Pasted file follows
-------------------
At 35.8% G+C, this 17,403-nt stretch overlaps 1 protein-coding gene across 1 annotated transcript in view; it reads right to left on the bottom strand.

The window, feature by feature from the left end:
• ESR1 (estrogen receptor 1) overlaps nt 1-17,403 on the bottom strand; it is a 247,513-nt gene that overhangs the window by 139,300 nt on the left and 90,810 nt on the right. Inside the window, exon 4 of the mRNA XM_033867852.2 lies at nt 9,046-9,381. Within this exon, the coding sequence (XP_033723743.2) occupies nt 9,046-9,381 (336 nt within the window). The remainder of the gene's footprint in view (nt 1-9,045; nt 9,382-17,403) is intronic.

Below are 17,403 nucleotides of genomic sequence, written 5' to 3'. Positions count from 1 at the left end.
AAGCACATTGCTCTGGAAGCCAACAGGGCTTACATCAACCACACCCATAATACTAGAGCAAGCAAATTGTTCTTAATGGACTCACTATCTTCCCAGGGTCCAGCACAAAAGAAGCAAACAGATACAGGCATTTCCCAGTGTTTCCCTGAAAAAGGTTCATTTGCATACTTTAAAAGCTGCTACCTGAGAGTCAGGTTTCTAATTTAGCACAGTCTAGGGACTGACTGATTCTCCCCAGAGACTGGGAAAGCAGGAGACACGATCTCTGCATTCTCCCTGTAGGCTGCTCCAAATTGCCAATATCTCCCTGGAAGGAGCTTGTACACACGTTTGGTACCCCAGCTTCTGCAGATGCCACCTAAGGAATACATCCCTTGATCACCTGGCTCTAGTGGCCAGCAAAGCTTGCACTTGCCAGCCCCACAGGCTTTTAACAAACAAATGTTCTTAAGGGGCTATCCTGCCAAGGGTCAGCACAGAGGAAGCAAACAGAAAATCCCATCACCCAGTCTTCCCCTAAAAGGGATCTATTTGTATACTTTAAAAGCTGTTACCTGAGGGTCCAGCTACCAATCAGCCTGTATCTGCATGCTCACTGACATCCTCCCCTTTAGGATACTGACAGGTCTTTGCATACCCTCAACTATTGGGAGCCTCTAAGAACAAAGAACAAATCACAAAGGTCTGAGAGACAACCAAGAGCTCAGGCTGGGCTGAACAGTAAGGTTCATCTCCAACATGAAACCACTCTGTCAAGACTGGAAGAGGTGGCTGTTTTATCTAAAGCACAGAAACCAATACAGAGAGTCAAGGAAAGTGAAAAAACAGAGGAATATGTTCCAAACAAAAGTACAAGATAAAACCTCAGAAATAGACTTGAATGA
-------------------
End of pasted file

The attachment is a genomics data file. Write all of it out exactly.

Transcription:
At 35.8% G+C, this 17,403-nt stretch overlaps 1 protein-coding gene across 1 annotated transcript in view; it reads right to left on the bottom strand.

The window, feature by feature from the left end:
• ESR1 (estrogen receptor 1) overlaps nt 1-17,403 on the bottom strand; it is a 247,513-nt gene that overhangs the window by 139,300 nt on the left and 90,810 nt on the right. Inside the window, exon 4 of the mRNA XM_033867852.2 lies at nt 9,046-9,381. Within this exon, the coding sequence (XP_033723743.2) occupies nt 9,046-9,381 (336 nt within the window). The remainder of the gene's footprint in view (nt 1-9,045; nt 9,382-17,403) is intronic.

Below are 17,403 nucleotides of genomic sequence, written 5' to 3'. Positions count from 1 at the left end.
AAGCACATTGCTCTGGAAGCCAACAGGGCTTACATCAACCACACCCATAATACTAGAGCAAGCAAATTGTTCTTAATGGACTCACTATCTTCCCAGGGTCCAGCACAAAAGAAGCAAACAGATACAGGCATTTCCCAGTGTTTCCCTGAAAAAGGTTCATTTGCATACTTTAAAAGCTGCTACCTGAGAGTCAGGTTTCTAATTTAGCACAGTCTAGGGACTGACTGATTCTCCCCAGAGACTGGGAAAGCAGGAGACACGATCTCTGCATTCTCCCTGTAGGCTGCTCCAAATTGCCAATATCTCCCTGGAAGGAGCTTGTACACACGTTTGGTACCCCAGCTTCTGCAGATGCCACCTAAGGAATACATCCCTTGATCACCTGGCTCTAGTGGCCAGCAAAGCTTGCACTTGCCAGCCCCACAGGCTTTTAACAAACAAATGTTCTTAAGGGGCTATCCTGCCAAGGGTCAGCACAGAGGAAGCAAACAGAAAATCCCATCACCCAGTCTTCCCCTAAAAGGGATCTATTTGTATACTTTAAAAGCTGTTACCTGAGGGTCCAGCTACCAATCAGCCTGTATCTGCATGCTCACTGACATCCTCCCCTTTAGGATACTGACAGGTCTTTGCATACCCTCAACTATTGGGAGCCTCTAAGAACAAAGAACAAATCACAAAGGTCTGAGAGACAACCAAGAGCTCAGGCTGGGCTGAACAGTAAGGTTCATCTCCAACATGAAACCACTCTGTCAAGACTGGAAGAGGTGGCTGTTTTATCTAAAGCACAGAAACCAATACAGAGAGTCAAGGAAAGTGAAAAAACAGAGGAATATGTTCCAAACAAAAGTACAAGATAAAACCTCAGAAATAGACTTGAATGA